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EAGAN, Minn. (AP) — Ellen Rorman is both a pageant queen and a dialysis patient. She wears her scars as proudly as she wears her tiaras and sashes.
"My scars are my badges of honor," says Rorman, 22, of Eagan. "They tell my story -- where I've been and where I'm going and that I need a transplant. When people see my left arm scarred from dialysis, they want to know what happened. It gives me a chance to speak about living organ donation. My scars show I'm a survivor -- that, although life is very difficult, I will not stop looking for a donor."
It has been a year of highs and lows for this survivor.
The high: As Miss Eagan International 2014, Rorman went on to the Miss Minnesota International competition in March, where she was named first runner up (People's Choice).
The low: Rorman's struggle with kidney disease has become a life-or-death situation -- again.
Rorman was 12 months old when her parents began noticing that she was always thirsty, rarely hungry and extremely sensitive to light. She was 18 months old when a diagnosis was made: cystanosis, a rare and incurable metabolic disease that is particularly hard on the kidneys.
"They knew at some point I was going to need a transplant," Rorman says, "but I was put on a medicine called Cystemine. I was on that treatment for almost 18 years."
The medication had to be taken every six hours, but it helped give Rorman an ordinary childhood. In high school, she was a cheerleader.
Then, things changed.
"At age 17, the doctors realized my creatinine level -- which measures kidney function -- was five. It's supposed to be less than one. The higher it is, the worse it is for the kidneys. Five is very high."
Rorman needed a kidney transplant.
"I ended up having my aunt be a match," Rorman says. "I had the transplant on June 24, 2010, the summer before college."
After recuperating from surgery and adjusting to the anti-rejection medications, Rorman started at Minnesota State (Mankato) that August, the St. Paul Pioneer Press (http://bit.ly/1xy0QGC ) reported.
"For the first couple of months, it was great," she says. "Then, I started to get sick. I spent some time in the hospital with an infection. I began to realize that, even though Mankato was not too far away, it was difficult to be away from my parents and the hospital. So, I transferred to the U of M. I liked it a lot. It was great the hospital was right on campus. I could walk there if I had a question."
Rorman was a regular college student, living with friends and studying to be a nurse. She wants to earn a master's degree and specialize in the transplant field.
"Things were great for a long time," Rorman says.
Then, they weren't.
"Two days after my 21st birthday, in April 2013, my blood work was done and they told me I had to start dialysis because I had rejected completely," Rorman says.
"We had known it was coming -- my numbers were creeping up again -- and we had fought it. The month before, I had had to take a drug that is used during cancer treatment, to wipe out my immune system to prevent rejection, but it didn't work.
"It was pretty devastating."
For her aunt, too.
"She was sad but knew nothing could have prevented this," Rorman says.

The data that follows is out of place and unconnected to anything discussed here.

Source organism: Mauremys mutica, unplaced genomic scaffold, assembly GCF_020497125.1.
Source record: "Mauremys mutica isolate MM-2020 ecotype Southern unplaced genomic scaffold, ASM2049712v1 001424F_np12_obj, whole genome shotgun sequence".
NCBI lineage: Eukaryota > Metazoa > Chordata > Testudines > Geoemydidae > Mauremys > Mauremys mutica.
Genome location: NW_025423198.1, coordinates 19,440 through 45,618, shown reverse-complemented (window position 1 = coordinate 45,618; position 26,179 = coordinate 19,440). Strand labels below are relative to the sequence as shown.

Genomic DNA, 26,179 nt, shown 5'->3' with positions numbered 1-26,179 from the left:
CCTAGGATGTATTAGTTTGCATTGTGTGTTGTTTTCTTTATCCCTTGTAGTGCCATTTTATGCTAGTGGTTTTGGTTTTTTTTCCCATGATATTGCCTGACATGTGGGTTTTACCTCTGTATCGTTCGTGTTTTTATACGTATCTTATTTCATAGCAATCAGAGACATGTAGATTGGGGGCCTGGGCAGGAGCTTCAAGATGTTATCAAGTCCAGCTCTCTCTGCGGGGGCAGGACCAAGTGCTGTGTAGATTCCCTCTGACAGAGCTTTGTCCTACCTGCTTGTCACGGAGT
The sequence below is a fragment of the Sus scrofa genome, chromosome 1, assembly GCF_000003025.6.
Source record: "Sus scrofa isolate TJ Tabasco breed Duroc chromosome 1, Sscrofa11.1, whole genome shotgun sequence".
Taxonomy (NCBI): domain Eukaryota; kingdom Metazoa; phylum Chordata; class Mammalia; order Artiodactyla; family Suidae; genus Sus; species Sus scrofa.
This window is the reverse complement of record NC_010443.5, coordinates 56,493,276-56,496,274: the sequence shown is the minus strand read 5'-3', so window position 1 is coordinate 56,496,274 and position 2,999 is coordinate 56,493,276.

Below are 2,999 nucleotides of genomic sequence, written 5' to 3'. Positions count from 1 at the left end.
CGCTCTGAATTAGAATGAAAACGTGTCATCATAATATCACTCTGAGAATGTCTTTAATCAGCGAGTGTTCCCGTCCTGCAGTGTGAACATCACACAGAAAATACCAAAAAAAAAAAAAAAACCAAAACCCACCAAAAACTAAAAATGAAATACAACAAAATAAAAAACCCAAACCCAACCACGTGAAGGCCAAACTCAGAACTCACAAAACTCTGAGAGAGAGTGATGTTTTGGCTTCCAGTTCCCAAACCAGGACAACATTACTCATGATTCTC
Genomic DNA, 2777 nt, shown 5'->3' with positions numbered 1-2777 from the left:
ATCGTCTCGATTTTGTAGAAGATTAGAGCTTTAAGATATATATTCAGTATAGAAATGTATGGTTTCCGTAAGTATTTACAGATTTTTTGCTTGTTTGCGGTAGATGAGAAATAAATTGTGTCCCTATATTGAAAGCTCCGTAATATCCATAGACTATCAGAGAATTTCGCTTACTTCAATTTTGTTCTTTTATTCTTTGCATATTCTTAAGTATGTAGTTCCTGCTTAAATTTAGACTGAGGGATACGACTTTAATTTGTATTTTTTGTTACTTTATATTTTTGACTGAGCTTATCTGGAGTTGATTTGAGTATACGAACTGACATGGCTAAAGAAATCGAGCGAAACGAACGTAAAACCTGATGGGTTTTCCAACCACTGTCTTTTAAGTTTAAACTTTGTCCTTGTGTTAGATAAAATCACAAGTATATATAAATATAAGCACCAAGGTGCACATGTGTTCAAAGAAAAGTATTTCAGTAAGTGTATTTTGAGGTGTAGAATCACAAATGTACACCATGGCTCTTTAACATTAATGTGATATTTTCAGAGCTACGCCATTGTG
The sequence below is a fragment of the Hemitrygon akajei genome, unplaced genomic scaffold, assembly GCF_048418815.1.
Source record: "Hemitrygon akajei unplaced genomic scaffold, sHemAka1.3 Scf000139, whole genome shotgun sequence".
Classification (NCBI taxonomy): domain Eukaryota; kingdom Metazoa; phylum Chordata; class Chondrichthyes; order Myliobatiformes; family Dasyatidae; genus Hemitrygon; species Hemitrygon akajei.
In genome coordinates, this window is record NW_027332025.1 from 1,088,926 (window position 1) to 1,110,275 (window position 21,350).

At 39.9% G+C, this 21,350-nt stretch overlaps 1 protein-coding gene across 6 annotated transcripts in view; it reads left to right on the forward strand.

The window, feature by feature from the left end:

For now, Rorman has had to take a break from school and move home with her parents as her condition worsens. Her life is scheduled around dialysis, which saves her life, three nights a week, four hours at a time. She has had complications from dialysis, including blood clots and infections, which have meant a series of hospitalizations, catheters and surgeries.
Rorman says she is now back on the kidney transplant waiting list. This is no guarantee that she will receive one.
Every day, 13 people die waiting for a kidney, according to the National Kidney Foundation: "Many people who need transplants of organs and tissues cannot get them because of a shortage of donations. Of the 118,000 Americans currently on the waiting list for a lifesaving organ transplant, more than 96,000 need a kidney, but fewer than 17,000 people receive one each year."
Because of these odds, Rorman's parents, Fran and Troy Rorman, are asking people to contact the University of Minnesota Solid Organ Transplant clinic to schedule an initial evaluation to be a living kidney donor -- if not for their daughter for someone else.
"Please consider living donation," Fran Rorman said in a recent plea to friends and family on Facebook. "We want so badly for Ellen to live a life of happiness. No more hospitals, no more dialysis, no more sadness, no more waiting."
Rorman says her doctors remain optimistic. She tries to be.
"I'm the youngest person at dialysis by far," Rorman says. "I know I'm fortunate, because things like this don't exist for other organs. And yet, dialysis is not a way of life. It's really not. I'm living but I'm not living, you know?
"I should be a senior in college, living my life. There are all these things I want to be doing. Instead, my life is completely on hold, and I'm back at home.
"My days consist of lying on the couch, getting up to go to the bathroom -- well, not usually. I can't eliminate, that's why I go to dialysis three nights a week. If I'm lucky, on a good day, I might sit at the kitchen table and use the computer. But really, most of the day, I'm on the couch, too exhausted and sick to do anything."
She and her family are focusing again on finding a living kidney donor -- but this time, due in part to antibodies in her blood, her family is not a match. Rorman says that if she does find the right match, she still has a chance of living a full life.
"I don't know if I'm going to make it, I really don't," Rorman says. "But I do know that a transplant is my only hope."
Information from: St. Paul Pioneer Press, http://www.twincities.com
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